Pessina MA, Hoyt RF Jr, Goldstein I, Traish AM. Differential effects of estradiol, progesterone, and testosterone on vaginal structural integrity. Endocrinology. 2006 Jan;147(1):61-9.
Kim NN, Min K, Pessina MA, Munarriz R, Goldstein I, Traish AM. Effects of ovariectomy and steroid hormones on vaginal smooth muscle contractility. Int J Impot Res. 2004 Feb;16(1):43-50.
Aaron A, Eggleton K, Power C, Holt PE. Urethral sphincter mechanism incompetence in male dogs: a retrospective analysis of 54 cases. Vet Rec. 139:542-6, 1996
Panciera DL. Hypothyroidism in dogs: 66 cases (1987-1992). J. Am. Vet. Med. Assoc., 204:761-7 1994
Howe LM, Slater MR, Boothe HW, Hobson HP, Holcom JL, Spann AC. Long-term outcome of gonadectomy performed at an early age or traditional age in dogs. J Am Vet Med Assoc. 2001 Jan 15;218(2):217-21. This article is available for download in Adobe Acrobat PDF format Early Spay Considerations (pdf).
ENDOGENOUS GONADAL HORMONE EXPOSURE AND BONE SARCOMA RISK

http://cebp.aacrjournals.org/cgi/reprint/11/11/1434.pdf

Cherie Graves, Chairwoman, WA, (509) 447-2821

Judy Schreiber-Dwornick, Assistant to the Chair, Director at Large, rdowsdirectoratlarge@gmail.com

Hermine Stover, Secretary, Press Liaison, CA, hermine@endangeredspecies.com

Mary Schaeffer, Finance Director, finedogs@hotmail.com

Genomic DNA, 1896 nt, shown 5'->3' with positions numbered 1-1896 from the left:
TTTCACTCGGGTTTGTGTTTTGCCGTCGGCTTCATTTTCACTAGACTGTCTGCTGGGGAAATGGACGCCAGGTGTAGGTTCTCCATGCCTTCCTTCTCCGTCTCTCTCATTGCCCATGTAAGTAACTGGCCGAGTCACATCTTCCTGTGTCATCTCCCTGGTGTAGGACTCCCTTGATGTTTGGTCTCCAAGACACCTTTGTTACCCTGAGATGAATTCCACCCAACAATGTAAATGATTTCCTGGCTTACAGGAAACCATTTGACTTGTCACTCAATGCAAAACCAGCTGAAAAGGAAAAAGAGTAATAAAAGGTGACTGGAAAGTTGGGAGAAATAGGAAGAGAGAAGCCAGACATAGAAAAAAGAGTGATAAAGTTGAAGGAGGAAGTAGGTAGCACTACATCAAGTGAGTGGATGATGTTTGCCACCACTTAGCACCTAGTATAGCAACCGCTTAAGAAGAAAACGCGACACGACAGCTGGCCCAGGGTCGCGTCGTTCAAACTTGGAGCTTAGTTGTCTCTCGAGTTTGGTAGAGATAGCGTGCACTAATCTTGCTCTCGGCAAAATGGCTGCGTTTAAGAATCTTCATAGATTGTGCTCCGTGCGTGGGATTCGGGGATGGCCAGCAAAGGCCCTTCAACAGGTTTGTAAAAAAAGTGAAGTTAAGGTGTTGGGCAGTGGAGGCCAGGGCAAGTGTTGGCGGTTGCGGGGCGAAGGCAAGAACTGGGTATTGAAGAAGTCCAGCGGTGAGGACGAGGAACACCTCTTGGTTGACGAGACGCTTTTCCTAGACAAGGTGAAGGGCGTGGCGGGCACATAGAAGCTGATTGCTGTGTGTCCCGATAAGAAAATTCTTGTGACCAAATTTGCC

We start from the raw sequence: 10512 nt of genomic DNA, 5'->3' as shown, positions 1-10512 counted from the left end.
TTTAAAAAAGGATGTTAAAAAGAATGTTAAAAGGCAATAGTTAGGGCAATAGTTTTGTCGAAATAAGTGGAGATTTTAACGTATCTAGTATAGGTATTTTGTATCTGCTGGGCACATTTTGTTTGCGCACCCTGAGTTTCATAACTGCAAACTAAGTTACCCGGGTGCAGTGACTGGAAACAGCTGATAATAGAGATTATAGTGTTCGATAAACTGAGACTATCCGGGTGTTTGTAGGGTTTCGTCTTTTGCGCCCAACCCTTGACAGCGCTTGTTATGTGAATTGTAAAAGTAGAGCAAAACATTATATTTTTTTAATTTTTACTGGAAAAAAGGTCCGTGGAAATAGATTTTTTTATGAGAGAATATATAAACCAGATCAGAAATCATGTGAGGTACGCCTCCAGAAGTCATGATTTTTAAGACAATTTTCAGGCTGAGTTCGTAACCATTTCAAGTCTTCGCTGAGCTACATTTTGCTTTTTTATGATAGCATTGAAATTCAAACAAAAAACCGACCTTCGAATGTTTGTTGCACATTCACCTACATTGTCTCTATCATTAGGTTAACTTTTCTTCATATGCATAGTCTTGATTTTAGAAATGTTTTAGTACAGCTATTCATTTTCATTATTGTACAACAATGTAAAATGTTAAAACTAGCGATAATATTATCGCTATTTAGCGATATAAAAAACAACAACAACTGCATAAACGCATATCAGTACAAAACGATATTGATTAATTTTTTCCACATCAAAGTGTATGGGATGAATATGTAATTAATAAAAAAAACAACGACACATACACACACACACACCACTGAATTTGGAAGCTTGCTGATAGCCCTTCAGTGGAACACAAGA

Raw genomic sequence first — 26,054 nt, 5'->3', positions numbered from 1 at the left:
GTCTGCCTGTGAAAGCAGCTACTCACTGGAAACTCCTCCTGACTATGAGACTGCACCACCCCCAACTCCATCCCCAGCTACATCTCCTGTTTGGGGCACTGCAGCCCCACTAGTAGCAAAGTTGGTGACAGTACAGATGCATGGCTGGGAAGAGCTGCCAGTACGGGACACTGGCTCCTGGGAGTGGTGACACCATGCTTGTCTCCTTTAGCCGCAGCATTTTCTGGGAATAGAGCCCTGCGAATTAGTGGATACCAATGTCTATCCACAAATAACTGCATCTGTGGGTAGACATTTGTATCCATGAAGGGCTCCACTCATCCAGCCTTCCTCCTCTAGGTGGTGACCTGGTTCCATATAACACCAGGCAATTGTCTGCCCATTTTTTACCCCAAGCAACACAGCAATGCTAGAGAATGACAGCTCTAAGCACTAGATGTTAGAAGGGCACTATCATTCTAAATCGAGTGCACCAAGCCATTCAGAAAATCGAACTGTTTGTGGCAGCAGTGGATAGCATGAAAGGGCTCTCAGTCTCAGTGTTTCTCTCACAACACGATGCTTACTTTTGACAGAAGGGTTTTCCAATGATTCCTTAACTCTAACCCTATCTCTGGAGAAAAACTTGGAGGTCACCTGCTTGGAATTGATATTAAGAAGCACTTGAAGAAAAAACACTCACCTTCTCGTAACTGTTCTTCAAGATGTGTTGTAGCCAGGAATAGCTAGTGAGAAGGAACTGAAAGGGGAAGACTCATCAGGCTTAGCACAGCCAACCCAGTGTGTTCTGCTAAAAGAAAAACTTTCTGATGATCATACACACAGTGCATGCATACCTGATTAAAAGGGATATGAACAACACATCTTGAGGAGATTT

Arizona Director, John Bowen johnalldogs@sprintmail.com

California Director, Jan Dykema bestuvall@sbcglobal.net

Illinois Director, Elizabeth Pensgard bpensgard@yahoo.com

Indiana Director, Charles Coffman candkcoffman@comcast.net

Iowa Director, Leisa Boysen rdows_iowa@yahoo.com

Mississippi Director, Dan Crutchfield farmer1@telepak.net

Nevada Director, Ken Sondej 4winds@viawest.net

Ohio Director, Tiffany Skotnicky ohdirrdows@yahoo.com

Oklahoma Director, Jade Harris aadrlegislation@yahoo.com

Tennessee Director, Gina Cotton ginacotton@msn.com

Texas Director, Alvin Crow crobx@austin.rr.com

Leave a comment

Filed under animal protection laws, dog laws, fact, science, Uncategorized

Animal Enterprise Protection Act of 1992.

Animal Enterprise Protection Act of 1992.
Public Law 102-346–Aug. 26, 1992
102nd Congress
An Act To protect animal enterprises.

Be it enacted by the Senate and House of Representatives of the United States of America in Congress assembled,

SECTION 1. SHORT TITLE.

This Act may be cited as the “Animal Enterprise Protection Act of 1992”.

SEC. 2. ANIMAL ENTERPRISE TERRORISM.

(a) IN GENERAL.–Title 18, United States Code, is amended by inserting after section 42 the following: